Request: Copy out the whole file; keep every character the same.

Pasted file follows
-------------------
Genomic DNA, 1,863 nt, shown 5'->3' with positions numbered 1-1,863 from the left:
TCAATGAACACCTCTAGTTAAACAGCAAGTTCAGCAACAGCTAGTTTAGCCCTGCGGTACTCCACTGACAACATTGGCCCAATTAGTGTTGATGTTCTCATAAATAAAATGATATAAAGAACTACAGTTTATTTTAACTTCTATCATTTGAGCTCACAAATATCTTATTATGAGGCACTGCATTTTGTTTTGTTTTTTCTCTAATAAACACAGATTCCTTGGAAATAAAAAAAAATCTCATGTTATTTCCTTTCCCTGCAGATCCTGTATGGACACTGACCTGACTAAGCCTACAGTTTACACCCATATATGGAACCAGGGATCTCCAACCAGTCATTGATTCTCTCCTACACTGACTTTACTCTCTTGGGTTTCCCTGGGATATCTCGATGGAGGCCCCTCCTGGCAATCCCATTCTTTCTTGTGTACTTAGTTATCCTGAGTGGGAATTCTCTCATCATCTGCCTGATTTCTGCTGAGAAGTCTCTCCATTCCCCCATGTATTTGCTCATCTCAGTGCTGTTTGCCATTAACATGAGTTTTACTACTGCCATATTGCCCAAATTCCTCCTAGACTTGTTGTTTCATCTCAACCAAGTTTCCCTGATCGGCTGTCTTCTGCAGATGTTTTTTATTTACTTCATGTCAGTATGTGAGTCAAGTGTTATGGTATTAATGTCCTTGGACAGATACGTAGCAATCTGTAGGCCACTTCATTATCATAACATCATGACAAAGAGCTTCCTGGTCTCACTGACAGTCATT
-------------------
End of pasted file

Genomic DNA, 1,863 nt, shown 5'->3' with positions numbered 1-1,863 from the left:
TCAATGAACACCTCTAGTTAAACAGCAAGTTCAGCAACAGCTAGTTTAGCCCTGCGGTACTCCACTGACAACATTGGCCCAATTAGTGTTGATGTTCTCATAAATAAAATGATATAAAGAACTACAGTTTATTTTAACTTCTATCATTTGAGCTCACAAATATCTTATTATGAGGCACTGCATTTTGTTTTGTTTTTTCTCTAATAAACACAGATTCCTTGGAAATAAAAAAAAATCTCATGTTATTTCCTTTCCCTGCAGATCCTGTATGGACACTGACCTGACTAAGCCTACAGTTTACACCCATATATGGAACCAGGGATCTCCAACCAGTCATTGATTCTCTCCTACACTGACTTTACTCTCTTGGGTTTCCCTGGGATATCTCGATGGAGGCCCCTCCTGGCAATCCCATTCTTTCTTGTGTACTTAGTTATCCTGAGTGGGAATTCTCTCATCATCTGCCTGATTTCTGCTGAGAAGTCTCTCCATTCCCCCATGTATTTGCTCATCTCAGTGCTGTTTGCCATTAACATGAGTTTTACTACTGCCATATTGCCCAAATTCCTCCTAGACTTGTTGTTTCATCTCAACCAAGTTTCCCTGATCGGCTGTCTTCTGCAGATGTTTTTTATTTACTTCATGTCAGTATGTGAGTCAAGTGTTATGGTATTAATGTCCTTGGACAGATACGTAGCAATCTGTAGGCCACTTCATTATCATAACATCATGACAAAGAGCTTCCTGGTCTCACTGACAGTCATT